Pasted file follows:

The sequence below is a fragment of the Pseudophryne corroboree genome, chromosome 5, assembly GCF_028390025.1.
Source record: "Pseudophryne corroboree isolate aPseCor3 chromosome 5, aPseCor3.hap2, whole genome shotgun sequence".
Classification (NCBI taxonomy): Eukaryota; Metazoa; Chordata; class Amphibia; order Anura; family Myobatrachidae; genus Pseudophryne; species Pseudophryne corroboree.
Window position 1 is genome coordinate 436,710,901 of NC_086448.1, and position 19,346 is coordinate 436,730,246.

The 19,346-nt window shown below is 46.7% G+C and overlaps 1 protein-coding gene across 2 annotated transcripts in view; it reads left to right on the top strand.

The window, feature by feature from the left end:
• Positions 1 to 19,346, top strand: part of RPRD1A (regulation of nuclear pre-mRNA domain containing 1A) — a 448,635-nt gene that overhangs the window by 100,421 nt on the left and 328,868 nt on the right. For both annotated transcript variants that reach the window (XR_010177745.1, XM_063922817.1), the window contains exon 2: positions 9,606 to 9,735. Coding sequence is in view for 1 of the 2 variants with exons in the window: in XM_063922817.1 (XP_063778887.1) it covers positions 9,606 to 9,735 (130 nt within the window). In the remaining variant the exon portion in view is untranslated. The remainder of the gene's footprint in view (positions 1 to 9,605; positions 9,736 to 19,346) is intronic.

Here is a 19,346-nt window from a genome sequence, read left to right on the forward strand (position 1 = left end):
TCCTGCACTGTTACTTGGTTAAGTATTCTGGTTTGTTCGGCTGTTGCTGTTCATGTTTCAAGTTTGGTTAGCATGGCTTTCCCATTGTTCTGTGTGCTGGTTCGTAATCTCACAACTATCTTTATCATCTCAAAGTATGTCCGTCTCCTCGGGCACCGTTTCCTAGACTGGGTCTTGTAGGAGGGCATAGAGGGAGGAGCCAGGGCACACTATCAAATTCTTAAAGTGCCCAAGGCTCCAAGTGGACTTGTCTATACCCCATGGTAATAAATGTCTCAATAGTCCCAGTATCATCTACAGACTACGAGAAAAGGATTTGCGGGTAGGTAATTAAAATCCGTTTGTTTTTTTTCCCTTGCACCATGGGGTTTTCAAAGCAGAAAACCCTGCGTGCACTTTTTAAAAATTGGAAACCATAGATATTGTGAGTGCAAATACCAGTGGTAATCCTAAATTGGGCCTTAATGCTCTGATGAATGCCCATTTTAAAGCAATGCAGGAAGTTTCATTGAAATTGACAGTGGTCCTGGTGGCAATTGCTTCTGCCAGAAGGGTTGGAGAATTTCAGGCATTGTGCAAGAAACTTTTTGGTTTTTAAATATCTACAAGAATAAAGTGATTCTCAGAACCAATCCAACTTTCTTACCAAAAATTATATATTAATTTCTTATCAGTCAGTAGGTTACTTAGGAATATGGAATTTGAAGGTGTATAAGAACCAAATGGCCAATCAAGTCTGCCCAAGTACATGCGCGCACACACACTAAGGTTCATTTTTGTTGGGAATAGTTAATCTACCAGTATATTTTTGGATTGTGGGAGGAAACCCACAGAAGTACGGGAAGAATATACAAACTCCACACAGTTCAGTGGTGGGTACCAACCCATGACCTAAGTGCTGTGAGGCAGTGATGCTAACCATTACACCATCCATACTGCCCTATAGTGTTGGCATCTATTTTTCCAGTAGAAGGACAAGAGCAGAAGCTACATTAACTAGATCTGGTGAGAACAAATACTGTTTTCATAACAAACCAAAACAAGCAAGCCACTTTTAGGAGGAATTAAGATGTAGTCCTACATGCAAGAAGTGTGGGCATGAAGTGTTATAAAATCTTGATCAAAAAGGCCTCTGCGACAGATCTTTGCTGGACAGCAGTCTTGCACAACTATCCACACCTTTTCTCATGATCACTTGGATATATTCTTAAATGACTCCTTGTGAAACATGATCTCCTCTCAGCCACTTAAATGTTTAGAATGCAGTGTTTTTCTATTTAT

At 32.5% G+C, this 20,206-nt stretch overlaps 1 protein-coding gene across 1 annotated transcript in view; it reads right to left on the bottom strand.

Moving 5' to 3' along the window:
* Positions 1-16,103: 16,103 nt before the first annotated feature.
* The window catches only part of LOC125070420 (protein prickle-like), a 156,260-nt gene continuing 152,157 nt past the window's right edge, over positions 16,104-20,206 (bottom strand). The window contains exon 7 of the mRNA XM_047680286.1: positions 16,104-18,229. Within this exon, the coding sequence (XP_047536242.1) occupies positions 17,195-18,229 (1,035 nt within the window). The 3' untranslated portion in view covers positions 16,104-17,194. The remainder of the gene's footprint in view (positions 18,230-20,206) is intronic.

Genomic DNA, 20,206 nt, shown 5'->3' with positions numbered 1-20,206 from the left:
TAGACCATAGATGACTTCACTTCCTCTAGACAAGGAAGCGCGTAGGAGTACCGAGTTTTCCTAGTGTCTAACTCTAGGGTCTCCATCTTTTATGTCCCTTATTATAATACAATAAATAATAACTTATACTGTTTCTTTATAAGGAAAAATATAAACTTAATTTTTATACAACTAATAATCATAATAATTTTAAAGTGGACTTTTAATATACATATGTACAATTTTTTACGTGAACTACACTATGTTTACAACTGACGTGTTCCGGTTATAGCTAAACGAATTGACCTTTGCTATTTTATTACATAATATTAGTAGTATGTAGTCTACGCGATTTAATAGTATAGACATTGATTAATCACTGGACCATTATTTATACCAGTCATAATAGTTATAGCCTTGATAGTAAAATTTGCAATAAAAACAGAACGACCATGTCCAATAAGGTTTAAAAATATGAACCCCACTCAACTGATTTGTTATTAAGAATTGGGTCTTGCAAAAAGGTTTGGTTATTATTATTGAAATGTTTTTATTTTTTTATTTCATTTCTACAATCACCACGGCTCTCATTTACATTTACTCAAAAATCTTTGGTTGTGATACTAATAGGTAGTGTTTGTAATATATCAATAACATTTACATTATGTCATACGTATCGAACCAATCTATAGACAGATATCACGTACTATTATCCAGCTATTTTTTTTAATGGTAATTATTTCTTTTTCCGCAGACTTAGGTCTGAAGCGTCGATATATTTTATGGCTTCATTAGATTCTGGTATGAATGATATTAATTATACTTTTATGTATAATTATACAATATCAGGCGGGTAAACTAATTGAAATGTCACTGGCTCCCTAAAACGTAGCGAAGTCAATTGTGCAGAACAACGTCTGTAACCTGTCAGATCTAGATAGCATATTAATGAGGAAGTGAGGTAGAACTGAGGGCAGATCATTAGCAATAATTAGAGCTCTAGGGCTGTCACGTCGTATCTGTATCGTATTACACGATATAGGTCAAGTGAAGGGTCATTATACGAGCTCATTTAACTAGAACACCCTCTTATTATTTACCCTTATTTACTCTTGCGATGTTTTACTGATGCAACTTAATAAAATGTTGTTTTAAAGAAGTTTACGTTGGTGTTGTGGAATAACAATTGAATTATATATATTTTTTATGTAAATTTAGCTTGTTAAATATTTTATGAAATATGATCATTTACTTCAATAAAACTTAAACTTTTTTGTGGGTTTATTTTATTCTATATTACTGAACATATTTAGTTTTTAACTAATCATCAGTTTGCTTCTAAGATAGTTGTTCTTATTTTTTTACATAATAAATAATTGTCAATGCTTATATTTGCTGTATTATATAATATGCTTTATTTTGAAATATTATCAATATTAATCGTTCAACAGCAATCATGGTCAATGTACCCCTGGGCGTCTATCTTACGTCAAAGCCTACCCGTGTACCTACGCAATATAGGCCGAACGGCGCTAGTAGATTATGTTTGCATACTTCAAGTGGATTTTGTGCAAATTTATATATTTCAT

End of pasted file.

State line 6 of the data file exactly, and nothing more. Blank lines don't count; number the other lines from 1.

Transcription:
The window, feature by feature from the left end: